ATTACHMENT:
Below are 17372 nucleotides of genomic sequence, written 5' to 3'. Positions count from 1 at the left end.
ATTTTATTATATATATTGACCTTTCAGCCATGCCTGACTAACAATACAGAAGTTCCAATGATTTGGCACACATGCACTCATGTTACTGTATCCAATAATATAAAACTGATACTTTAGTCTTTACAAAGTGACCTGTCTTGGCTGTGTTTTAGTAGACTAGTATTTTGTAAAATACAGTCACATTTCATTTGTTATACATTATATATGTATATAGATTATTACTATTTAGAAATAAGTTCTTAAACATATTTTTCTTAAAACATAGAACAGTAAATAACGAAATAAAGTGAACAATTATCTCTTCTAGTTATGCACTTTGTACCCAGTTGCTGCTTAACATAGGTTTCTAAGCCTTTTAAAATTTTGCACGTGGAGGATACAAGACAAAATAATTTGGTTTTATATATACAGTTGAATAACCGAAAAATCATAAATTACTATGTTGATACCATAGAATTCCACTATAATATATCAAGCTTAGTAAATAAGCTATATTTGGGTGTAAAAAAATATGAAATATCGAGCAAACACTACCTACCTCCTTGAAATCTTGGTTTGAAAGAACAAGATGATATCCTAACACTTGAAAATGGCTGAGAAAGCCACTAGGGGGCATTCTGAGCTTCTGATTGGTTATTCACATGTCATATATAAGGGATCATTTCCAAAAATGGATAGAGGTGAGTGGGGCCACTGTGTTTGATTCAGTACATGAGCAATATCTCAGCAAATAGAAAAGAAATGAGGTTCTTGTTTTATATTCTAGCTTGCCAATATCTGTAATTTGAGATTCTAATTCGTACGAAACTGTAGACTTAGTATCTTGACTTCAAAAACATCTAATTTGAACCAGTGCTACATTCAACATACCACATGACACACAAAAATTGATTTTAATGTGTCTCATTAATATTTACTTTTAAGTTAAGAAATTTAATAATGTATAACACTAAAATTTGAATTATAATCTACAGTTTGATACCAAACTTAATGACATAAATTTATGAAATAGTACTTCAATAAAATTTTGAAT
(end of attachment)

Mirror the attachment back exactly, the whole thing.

Below are 17372 nucleotides of genomic sequence, written 5' to 3'. Positions count from 1 at the left end.
ATTTTATTATATATATTGACCTTTCAGCCATGCCTGACTAACAATACAGAAGTTCCAATGATTTGGCACACATGCACTCATGTTACTGTATCCAATAATATAAAACTGATACTTTAGTCTTTACAAAGTGACCTGTCTTGGCTGTGTTTTAGTAGACTAGTATTTTGTAAAATACAGTCACATTTCATTTGTTATACATTATATATGTATATAGATTATTACTATTTAGAAATAAGTTCTTAAACATATTTTTCTTAAAACATAGAACAGTAAATAACGAAATAAAGTGAACAATTATCTCTTCTAGTTATGCACTTTGTACCCAGTTGCTGCTTAACATAGGTTTCTAAGCCTTTTAAAATTTTGCACGTGGAGGATACAAGACAAAATAATTTGGTTTTATATATACAGTTGAATAACCGAAAAATCATAAATTACTATGTTGATACCATAGAATTCCACTATAATATATCAAGCTTAGTAAATAAGCTATATTTGGGTGTAAAAAAATATGAAATATCGAGCAAACACTACCTACCTCCTTGAAATCTTGGTTTGAAAGAACAAGATGATATCCTAACACTTGAAAATGGCTGAGAAAGCCACTAGGGGGCATTCTGAGCTTCTGATTGGTTATTCACATGTCATATATAAGGGATCATTTCCAAAAATGGATAGAGGTGAGTGGGGCCACTGTGTTTGATTCAGTACATGAGCAATATCTCAGCAAATAGAAAAGAAATGAGGTTCTTGTTTTATATTCTAGCTTGCCAATATCTGTAATTTGAGATTCTAATTCGTACGAAACTGTAGACTTAGTATCTTGACTTCAAAAACATCTAATTTGAACCAGTGCTACATTCAACATACCACATGACACACAAAAATTGATTTTAATGTGTCTCATTAATATTTACTTTTAAGTTAAGAAATTTAATAATGTATAACACTAAAATTTGAATTATAATCTACAGTTTGATACCAAACTTAATGACATAAATTTATGAAATAGTACTTCAATAAAATTTTGAAT